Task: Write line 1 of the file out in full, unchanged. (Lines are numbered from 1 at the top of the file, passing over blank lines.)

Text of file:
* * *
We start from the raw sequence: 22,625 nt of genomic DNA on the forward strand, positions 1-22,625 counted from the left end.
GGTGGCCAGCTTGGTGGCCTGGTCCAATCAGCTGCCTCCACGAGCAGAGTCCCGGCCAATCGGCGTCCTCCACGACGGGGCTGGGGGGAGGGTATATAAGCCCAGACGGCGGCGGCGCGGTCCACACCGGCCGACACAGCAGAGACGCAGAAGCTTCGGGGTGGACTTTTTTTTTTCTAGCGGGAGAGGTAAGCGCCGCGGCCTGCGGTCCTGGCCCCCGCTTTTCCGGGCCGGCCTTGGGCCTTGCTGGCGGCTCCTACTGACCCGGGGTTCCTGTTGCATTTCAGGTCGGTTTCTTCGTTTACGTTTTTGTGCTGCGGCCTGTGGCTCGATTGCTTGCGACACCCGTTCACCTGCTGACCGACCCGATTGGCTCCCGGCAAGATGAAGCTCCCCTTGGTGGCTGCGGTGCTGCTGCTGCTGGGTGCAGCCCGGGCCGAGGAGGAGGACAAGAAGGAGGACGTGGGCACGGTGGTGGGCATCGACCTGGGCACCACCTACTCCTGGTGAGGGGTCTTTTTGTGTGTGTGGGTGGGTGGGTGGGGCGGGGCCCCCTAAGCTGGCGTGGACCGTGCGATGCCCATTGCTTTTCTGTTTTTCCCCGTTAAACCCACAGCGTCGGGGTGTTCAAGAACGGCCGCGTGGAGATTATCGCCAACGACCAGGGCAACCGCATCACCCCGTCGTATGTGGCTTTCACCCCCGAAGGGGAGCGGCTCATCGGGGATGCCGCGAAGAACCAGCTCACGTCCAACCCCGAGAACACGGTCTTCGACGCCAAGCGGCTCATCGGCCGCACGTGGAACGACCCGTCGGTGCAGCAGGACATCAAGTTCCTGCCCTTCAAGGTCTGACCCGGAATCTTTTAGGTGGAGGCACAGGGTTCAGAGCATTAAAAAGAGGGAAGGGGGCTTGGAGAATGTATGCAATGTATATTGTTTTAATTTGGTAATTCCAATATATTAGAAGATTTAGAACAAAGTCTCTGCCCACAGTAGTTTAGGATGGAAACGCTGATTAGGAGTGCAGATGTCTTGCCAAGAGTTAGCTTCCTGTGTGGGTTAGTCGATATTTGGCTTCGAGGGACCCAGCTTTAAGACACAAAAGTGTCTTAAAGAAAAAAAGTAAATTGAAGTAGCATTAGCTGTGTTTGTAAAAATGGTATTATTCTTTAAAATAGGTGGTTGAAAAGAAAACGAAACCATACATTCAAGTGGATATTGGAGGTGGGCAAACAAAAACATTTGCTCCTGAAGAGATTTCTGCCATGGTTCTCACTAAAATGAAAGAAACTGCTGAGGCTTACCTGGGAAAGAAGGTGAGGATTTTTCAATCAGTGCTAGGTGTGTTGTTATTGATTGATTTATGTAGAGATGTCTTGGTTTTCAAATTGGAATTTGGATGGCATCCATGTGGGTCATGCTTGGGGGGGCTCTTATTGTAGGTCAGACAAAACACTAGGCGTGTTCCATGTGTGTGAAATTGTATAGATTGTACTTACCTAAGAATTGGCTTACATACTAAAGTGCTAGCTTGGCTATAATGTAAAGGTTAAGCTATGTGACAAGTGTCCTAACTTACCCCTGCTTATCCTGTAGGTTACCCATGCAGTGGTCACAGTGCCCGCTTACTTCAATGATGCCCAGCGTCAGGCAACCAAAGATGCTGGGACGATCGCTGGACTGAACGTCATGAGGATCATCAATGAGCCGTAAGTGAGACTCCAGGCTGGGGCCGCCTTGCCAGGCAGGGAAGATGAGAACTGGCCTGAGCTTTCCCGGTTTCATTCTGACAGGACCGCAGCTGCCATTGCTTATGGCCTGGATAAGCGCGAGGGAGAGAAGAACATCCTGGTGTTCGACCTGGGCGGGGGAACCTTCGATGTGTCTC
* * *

We start from the raw sequence: 22,625 nt of genomic DNA on the forward strand, positions 1-22,625 counted from the left end.